One person's small act of compassion can start a chain reaction of kindness.
Such is the story of a 16-year-old girl named Brittney James, who saw a commercial on TV and decided to sponsor a three-year-old Kenyan named Newton. Brittney hoped to one day meet Newton, but three years later she was found dead in her apartment at the age of 19. Her parents, whose lives were turned upside-down by her death, wanted to do something in her memory and so her father, Steve James, set out to meet Newton six months later.
While in Kenya, Steve volunteered his time as a nurse anesthetist. After seeing how people were suffering, he thought he could do more. Steve came back to the U.S. and started KenyaRelief.org, a group which, for the last 15 years, has focused on providing physical, mental and emotional aid through its orphanage, school, health clinic and outpatient surgery center in Migori, Kenya.
At the beginning of each year, an advance team travels to Migori to conduct repairs on the organization's buildings. Their work allows more than 20 teams of doctors and nurses to travel throughout the year to volunteer their time to perform surgeries for the residents of Migori, who would otherwise not have the opportunity to receive these services.
Earlier this year, Bill Burns, an Architect of the Capitol Woodcrafter Supervisor in the Planning and Project Management's Construction Division, received a phone call from a co-worker asking if he would like to volunteer to go to Africa to help restore power and water for an orphanage. Bill who has lived in Pasadena, Maryland, his entire life said, "I had to consult with my wife, Mitzi, my high school sweetheart of 29 years, about leaving home for 12 days and the risk of traveling to a foreign country, but told him I would most likely go! It was an opportunity that in normal circumstances, I would never have accepted, but I am sure glad I did. I went to help children and that was it."
Bill Burns poses with some of the guards that work for KenyaRelief.
The trip included 20 hours of flying and 10 hours of driving, and even though the volunteers were well aware of the many 12-hour workdays ahead of them, they knew it would all be worth it after the children welcomed them with singing upon their arrival.
Bill spent a lot of his time identifying issues for the other volunteers to repair, such as open junction boxes and a backup generator that had switching problems. He fixed playground equipment, traveled into town to forage for the supplies needed for repairs and helped design a new water control mechanism for their tanks.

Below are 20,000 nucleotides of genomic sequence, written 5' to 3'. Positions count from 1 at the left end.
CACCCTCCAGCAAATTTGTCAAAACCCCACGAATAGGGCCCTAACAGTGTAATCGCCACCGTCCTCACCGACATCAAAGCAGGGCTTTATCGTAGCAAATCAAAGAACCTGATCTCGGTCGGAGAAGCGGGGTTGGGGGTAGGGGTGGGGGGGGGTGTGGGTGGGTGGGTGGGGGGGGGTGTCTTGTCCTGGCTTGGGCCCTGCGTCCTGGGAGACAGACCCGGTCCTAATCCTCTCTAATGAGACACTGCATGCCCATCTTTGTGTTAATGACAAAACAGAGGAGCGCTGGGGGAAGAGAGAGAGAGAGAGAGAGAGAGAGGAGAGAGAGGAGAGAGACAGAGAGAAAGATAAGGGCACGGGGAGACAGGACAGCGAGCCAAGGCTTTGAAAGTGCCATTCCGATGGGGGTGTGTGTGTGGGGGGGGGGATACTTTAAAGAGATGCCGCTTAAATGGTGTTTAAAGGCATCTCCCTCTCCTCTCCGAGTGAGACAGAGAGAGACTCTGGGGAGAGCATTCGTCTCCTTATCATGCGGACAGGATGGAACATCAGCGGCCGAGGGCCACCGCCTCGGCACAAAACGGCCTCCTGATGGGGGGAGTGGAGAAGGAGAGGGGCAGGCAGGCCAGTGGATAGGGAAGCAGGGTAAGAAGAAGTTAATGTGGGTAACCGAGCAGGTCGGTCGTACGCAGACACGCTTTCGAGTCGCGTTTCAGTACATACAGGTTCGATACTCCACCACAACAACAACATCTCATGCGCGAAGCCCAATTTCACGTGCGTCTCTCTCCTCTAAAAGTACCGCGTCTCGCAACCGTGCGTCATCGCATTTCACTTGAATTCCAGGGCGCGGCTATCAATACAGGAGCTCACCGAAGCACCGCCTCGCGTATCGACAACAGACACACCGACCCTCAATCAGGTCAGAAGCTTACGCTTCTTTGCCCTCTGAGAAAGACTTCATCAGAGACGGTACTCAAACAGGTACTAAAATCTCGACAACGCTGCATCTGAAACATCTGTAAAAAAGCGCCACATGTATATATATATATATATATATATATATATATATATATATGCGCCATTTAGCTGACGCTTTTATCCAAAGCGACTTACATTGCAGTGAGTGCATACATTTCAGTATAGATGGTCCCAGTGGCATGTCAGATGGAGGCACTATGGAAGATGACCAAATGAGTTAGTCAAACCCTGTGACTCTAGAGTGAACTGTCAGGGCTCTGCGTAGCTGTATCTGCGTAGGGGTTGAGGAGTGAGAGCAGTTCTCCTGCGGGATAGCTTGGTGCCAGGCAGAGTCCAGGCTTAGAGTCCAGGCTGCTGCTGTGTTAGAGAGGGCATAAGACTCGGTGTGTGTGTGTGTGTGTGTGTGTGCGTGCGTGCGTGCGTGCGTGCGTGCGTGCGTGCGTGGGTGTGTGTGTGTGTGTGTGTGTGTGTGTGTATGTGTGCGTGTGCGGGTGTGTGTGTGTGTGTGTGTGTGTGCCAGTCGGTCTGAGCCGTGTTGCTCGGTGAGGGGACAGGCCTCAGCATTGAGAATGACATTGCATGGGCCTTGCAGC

Steve James was extremely impressed with the people that came to volunteer their time to ensure systems would function properly for the year. "The level of expertise of the volunteers was a godsend," he exclaimed.
Most of the work was just another day at the office for Bill, except on a completely different continent where everywhere he looked reminded him of how hard-working, but poor the people of Kenya are. While driving to Migori he saw people on the side of the road cutting brush, making bricks and completing other intensive chores that would earn them almost nothing, but there is very little opportunity to do anything else to make money.
One day the group visited a family where the mother had died and the father could not afford childcare, so he could not work. The volunteers pooled their money and bought two goats for the family so that they could perhaps get milk or sell future offspring from the goats.
Bill Burns visits with children from the orphanage.
"I always say that life is a journey," Bill stated, "but little did I know how much this journey would change the way I look at things today. I made the same trip Steve James took when he went to meet Newton, and I felt the way he must have — that we have to help these children that lost their parents and are struggling to survive."
Although not everyone may get the opportunity to travel to Kenya to help, Bill believes that you don't have to travel as far as he did to brighten someone's life. "People can easily perform a random act of kindness for someone they don't know without expecting anything in return. The feeling you get from doing that is indescribable and contagious. I realized that it is the little things in life that are important. Wanting what you already have and being content in life is the true meaning of success."
Steve James still visits Newton, now 18, about twice a year and also supported Newton's older sister through college. To Steve, Newton is probably a constant reminder of how the loss of his daughter is what brought him to Kenya, but also what brought KenyaRelief.org to Migori.
When Brittney decided to sponsor Newton, she set out to try and make one person's life a little better. Despite her untimely passing, she started a series of compassionate events that continues to spread thanks to other compassionate people, like Bill Burns, that will go on to help numerous people in Kenya and across the globe.
Priceless! Thank you for sharing and caring.
Unexpected kindness is available to everyone as a sort of superpower -- bestowing a dopamine hit on all sides. I like to complement total strangers -- the dad at the coffee shop busy keeping his three young sons in line, or the older lady at the airport who looked smashing in her bold green shirt. Small things matter. Kindness doesn't need a reason.
God Bless you Bill.
I am so glad you had this opportunity. I have lived overseas many years in different countries and it is an experience everyone should seek. It allows us to be thankful everyday and to appreciate life and want to help others even more than we would normally do. Thanks for sharing. Maybe others will be inspired to help a charity fulfill its mission. Life is wonderful.
Thank you Mr. Burns for your care, support and kindness.
Kindness is contagious! Way to step up Bill!